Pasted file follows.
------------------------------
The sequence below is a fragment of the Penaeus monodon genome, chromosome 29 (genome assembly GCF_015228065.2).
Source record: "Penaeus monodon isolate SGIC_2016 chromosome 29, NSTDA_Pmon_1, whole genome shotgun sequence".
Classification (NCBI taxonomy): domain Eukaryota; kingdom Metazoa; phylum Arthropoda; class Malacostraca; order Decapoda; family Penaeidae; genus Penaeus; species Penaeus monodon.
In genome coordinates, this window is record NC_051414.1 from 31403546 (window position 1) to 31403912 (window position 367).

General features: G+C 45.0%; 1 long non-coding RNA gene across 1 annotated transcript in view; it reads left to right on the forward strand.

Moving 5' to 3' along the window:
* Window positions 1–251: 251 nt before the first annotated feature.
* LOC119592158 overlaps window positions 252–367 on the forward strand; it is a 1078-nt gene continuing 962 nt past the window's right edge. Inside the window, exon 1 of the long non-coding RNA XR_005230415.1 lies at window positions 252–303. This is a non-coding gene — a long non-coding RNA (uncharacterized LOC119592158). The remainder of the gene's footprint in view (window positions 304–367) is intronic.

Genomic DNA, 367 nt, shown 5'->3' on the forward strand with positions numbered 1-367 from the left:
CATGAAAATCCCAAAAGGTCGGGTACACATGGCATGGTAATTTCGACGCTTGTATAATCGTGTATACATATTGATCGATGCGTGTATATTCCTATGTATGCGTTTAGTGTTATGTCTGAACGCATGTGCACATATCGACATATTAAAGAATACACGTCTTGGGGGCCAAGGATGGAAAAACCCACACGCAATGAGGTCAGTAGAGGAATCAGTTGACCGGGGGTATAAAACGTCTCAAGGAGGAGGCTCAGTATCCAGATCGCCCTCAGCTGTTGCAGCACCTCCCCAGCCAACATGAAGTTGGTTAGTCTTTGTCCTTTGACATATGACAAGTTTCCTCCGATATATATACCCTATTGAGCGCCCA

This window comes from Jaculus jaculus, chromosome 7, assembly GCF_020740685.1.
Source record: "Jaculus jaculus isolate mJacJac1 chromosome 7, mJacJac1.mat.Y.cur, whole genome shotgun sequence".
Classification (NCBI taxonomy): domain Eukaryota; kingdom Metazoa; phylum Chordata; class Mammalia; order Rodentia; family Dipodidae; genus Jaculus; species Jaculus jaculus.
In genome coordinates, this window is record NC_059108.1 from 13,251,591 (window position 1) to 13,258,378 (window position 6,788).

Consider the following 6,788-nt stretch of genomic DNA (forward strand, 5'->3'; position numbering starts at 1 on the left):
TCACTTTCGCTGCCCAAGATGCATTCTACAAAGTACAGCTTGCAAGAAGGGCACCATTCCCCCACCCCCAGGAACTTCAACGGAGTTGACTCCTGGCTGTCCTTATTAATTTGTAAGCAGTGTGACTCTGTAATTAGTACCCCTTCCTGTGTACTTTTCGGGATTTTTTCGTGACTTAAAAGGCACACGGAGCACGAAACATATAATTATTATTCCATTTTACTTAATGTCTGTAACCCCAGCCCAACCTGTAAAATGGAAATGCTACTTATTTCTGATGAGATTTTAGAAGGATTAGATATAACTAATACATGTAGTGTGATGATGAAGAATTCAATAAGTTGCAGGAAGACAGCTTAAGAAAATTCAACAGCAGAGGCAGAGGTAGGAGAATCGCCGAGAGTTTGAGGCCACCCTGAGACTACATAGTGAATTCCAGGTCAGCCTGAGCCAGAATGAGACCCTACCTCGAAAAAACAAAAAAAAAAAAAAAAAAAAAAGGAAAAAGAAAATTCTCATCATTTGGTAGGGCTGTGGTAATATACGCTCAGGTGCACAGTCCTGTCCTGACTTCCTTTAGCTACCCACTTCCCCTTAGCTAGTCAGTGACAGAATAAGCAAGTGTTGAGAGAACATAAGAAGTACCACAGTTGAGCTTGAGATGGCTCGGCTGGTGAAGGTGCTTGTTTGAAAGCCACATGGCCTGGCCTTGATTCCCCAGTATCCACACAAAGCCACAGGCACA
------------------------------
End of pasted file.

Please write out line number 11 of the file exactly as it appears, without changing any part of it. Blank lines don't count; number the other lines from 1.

This window comes from Jaculus jaculus, chromosome 7, assembly GCF_020740685.1.